Directed by Chloé Zhao
The sophomore feature from Chinese writer-director Chloé Zhao ("Songs My Brothers Taught Me”), “The Rider”, is an impressive documentary-style drama film, whose soulfulness and elegance dazzle. Serving as a backdrop for this true story is the eroded arid region of South Dakota.
By employing non-professional actors, who actually play themselves in the film, Ms. Zhao manages to shape “The Rider” as an authentic emotional journey that is as much gripping as it is true to life. Brady Jandreau deserves credit for the formidable performance as Brady Blackburn, a Native American cowboy and local rodeo star who, after a severe accident, is forced to abandon what he likes the most: to ride and compete. As a consequence of a deep skull fracture, which caused brain damage, he struggles with motor difficulties in one hand and occasional seizures that will likely become worse if he doesn’t stop to ride completely. However, he barely can resist to that unbending impulse of mounting on a horse.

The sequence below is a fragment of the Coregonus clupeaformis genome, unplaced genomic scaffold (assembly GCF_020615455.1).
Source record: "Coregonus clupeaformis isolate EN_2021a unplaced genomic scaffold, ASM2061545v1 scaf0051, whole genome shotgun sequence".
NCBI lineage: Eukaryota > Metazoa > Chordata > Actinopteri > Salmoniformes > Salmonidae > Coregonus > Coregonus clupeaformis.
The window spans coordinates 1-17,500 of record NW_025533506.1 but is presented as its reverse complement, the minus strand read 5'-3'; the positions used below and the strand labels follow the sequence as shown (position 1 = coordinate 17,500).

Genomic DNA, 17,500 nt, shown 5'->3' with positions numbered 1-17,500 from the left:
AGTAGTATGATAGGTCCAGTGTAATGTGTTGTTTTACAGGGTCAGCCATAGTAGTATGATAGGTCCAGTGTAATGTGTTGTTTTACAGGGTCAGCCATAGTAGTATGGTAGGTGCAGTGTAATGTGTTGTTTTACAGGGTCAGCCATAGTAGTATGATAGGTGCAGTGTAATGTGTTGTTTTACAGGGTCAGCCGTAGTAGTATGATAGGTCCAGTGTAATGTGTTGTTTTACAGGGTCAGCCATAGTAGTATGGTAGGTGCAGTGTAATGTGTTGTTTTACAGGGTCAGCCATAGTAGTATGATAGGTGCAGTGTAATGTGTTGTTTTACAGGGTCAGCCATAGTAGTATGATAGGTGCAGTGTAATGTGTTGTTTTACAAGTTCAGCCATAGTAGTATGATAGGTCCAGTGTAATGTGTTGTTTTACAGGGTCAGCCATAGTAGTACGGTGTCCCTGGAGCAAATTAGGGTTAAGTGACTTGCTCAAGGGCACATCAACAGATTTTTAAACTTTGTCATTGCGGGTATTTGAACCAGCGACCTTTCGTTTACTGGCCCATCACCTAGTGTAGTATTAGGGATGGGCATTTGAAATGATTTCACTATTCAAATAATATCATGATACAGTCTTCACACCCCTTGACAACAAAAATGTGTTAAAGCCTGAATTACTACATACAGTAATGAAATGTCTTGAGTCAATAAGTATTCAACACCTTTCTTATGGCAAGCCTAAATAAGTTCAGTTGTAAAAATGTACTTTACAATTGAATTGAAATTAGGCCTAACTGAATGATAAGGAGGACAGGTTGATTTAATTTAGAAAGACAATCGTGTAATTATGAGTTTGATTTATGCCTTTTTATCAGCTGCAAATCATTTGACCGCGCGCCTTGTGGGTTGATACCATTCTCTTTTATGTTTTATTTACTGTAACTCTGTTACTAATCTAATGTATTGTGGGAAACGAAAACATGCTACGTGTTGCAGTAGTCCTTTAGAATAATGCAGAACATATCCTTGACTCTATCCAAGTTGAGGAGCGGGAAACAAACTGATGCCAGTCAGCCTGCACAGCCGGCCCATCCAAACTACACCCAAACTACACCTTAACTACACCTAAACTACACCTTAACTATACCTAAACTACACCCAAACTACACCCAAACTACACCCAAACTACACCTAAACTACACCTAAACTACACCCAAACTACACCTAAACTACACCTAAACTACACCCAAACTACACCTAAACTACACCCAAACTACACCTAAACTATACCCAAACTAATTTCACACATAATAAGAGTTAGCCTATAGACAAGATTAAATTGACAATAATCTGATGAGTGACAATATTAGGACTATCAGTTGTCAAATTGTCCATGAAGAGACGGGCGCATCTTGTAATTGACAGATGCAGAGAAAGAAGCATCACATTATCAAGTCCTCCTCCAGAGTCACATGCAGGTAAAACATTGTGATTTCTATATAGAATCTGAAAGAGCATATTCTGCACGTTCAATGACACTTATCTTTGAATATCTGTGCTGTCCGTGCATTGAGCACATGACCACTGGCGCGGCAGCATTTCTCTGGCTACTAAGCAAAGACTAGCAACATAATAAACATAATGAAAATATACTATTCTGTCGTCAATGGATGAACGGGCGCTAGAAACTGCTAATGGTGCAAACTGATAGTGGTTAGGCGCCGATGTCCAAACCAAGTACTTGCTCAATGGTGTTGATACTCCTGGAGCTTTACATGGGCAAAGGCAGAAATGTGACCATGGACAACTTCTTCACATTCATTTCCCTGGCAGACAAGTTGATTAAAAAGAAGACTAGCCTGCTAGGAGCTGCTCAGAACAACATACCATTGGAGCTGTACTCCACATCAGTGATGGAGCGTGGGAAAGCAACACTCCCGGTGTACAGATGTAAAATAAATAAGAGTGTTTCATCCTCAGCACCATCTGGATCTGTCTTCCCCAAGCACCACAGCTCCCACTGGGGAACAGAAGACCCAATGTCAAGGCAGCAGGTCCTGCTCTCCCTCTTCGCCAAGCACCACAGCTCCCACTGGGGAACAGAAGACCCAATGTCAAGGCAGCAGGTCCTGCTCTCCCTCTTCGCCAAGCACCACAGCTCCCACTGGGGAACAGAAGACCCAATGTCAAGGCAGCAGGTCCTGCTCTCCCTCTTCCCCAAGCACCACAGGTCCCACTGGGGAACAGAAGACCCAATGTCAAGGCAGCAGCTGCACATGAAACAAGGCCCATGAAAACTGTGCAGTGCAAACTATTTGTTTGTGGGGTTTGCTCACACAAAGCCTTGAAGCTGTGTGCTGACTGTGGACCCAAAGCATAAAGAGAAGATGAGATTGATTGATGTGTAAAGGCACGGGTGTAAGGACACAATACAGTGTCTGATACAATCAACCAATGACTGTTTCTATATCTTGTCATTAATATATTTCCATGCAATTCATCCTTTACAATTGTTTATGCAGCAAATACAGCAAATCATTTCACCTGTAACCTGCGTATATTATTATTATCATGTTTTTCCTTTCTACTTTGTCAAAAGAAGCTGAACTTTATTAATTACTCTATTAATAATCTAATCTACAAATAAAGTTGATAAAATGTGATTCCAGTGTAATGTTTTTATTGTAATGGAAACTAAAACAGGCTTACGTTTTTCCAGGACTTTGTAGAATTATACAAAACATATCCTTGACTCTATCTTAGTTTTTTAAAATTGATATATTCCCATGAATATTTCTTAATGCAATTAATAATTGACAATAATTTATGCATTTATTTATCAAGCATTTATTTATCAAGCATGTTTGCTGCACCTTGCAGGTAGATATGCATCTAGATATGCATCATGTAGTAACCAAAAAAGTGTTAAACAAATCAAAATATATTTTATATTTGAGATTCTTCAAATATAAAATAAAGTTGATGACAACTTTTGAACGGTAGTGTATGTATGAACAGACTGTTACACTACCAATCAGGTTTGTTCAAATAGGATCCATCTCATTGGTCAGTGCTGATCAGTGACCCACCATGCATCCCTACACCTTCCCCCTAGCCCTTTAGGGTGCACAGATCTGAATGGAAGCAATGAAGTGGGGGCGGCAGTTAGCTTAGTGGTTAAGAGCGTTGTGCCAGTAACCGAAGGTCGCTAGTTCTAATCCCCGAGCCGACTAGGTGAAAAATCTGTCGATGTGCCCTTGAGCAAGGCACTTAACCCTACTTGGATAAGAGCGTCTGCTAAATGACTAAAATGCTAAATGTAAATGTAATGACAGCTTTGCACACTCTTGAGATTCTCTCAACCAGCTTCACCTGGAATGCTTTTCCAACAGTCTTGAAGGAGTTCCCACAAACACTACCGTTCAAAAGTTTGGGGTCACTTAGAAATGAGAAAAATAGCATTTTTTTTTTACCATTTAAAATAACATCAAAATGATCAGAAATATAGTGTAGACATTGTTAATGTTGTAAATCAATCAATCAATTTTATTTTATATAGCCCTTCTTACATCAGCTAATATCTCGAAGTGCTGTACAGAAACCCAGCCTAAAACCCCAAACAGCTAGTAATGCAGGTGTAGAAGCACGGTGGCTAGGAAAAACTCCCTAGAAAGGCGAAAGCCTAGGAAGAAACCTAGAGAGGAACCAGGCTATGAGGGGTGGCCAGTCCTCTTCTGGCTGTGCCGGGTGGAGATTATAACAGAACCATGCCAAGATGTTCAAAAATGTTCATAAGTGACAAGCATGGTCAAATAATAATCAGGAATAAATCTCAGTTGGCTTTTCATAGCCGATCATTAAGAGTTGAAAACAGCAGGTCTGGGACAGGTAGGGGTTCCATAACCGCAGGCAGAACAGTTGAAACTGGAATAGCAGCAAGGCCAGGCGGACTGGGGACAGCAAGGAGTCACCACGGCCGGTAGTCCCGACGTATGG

His eyes reflect all the sadness and he only opens up a bit with his younger sister Lilly (Lilly Jandreau), a fifteen-year-old who has Asperger’s syndrome. He maintains a cold relationship with his father, Wayne (Tim Jandreau), an old-school horse expert and now a widower. Yet, despite Wayne's drinking and gambling problems, we can tell there’s love between them. It’s just a matter of letting it out.
There’s not much to do in the vast fields and Ray, besides accepting a few minor jobs as a horse trainer, starts working as a cashier in a supermarket in order to adjust the financial needs of his family. When hanging out with friends - drinking, smoking weed, and singing a mix of pop and country songs - he forgets the troubles for a little while. However, it’s becoming extremely burdensome for him to cope with his situation. This is exacerbated by his regular visits to a medical facility to see a friend, Lane Scott, who got paralyzed and became speechless after a rodeo accident. Ray will learn important things from him, including never giving up on his dreams. But can he just stop, let it go, and move on?
There is an infinite sadness involving Zhao’s “The Rider” but also an immeasurable humanity. What happened to Ray truly broke my heart, maybe because I value a lot the things I like to do. This powerful, quiet, and confessed drama with shades of Western will give you much more than what you are expecting. It’s a treasure and already a favorite of mine in the contemporary drama genre.